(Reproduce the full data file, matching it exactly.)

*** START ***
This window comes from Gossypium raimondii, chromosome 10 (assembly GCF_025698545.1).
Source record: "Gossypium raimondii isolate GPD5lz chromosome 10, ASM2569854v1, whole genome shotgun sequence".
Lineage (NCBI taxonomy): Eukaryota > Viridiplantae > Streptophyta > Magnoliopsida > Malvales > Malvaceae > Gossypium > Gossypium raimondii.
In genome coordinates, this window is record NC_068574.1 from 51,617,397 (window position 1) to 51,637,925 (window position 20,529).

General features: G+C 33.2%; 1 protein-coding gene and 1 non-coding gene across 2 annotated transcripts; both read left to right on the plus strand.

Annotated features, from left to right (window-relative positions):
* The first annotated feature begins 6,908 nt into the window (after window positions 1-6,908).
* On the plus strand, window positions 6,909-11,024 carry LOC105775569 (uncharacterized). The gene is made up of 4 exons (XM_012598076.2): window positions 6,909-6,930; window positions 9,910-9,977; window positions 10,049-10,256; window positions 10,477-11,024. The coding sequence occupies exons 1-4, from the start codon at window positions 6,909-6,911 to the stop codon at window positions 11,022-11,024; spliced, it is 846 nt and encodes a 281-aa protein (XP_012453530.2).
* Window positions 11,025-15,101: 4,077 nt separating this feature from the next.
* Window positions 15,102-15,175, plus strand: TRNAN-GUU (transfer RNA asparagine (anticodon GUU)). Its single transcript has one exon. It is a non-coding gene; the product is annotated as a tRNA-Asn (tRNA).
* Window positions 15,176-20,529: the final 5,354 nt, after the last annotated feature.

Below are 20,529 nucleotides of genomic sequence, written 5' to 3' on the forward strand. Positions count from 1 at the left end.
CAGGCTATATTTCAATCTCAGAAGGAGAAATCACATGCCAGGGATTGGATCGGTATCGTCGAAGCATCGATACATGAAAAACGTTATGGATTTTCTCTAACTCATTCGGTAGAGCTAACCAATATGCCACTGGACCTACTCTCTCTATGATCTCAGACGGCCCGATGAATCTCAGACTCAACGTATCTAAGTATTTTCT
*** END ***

This window comes from Gossypium raimondii, chromosome 10 (assembly GCF_025698545.1).
Source record: "Gossypium raimondii isolate GPD5lz chromosome 10, ASM2569854v1, whole genome shotgun sequence".
Lineage (NCBI taxonomy): Eukaryota > Viridiplantae > Streptophyta > Magnoliopsida > Malvales > Malvaceae > Gossypium > Gossypium raimondii.
In genome coordinates, this window is record NC_068574.1 from 51,617,397 (window position 1) to 51,637,925 (window position 20,529).

General features: G+C 33.2%; 1 protein-coding gene and 1 non-coding gene across 2 annotated transcripts; both read left to right on the plus strand.

Annotated features, from left to right (window-relative positions):
* The first annotated feature begins 6,908 nt into the window (after window positions 1-6,908).
* On the plus strand, window positions 6,909-11,024 carry LOC105775569 (uncharacterized). The gene is made up of 4 exons (XM_012598076.2): window positions 6,909-6,930; window positions 9,910-9,977; window positions 10,049-10,256; window positions 10,477-11,024. The coding sequence occupies exons 1-4, from the start codon at window positions 6,909-6,911 to the stop codon at window positions 11,022-11,024; spliced, it is 846 nt and encodes a 281-aa protein (XP_012453530.2).
* Window positions 11,025-15,101: 4,077 nt separating this feature from the next.
* Window positions 15,102-15,175, plus strand: TRNAN-GUU (transfer RNA asparagine (anticodon GUU)). Its single transcript has one exon. It is a non-coding gene; the product is annotated as a tRNA-Asn (tRNA).
* Window positions 15,176-20,529: the final 5,354 nt, after the last annotated feature.

Below are 20,529 nucleotides of genomic sequence, written 5' to 3' on the forward strand. Positions count from 1 at the left end.
CAGGCTATATTTCAATCTCAGAAGGAGAAATCACATGCCAGGGATTGGATCGGTATCGTCGAAGCATCGATACATGAAAAACGTTATGGATTTTCTCTAACTCATTCGGTAGAGCTAACCAATATGCCACTGGACCTACTCTCTCTATGATCTCAGACGGCCCGATGAATCTCAGACTCAACGTATCTAAGTATTTTCT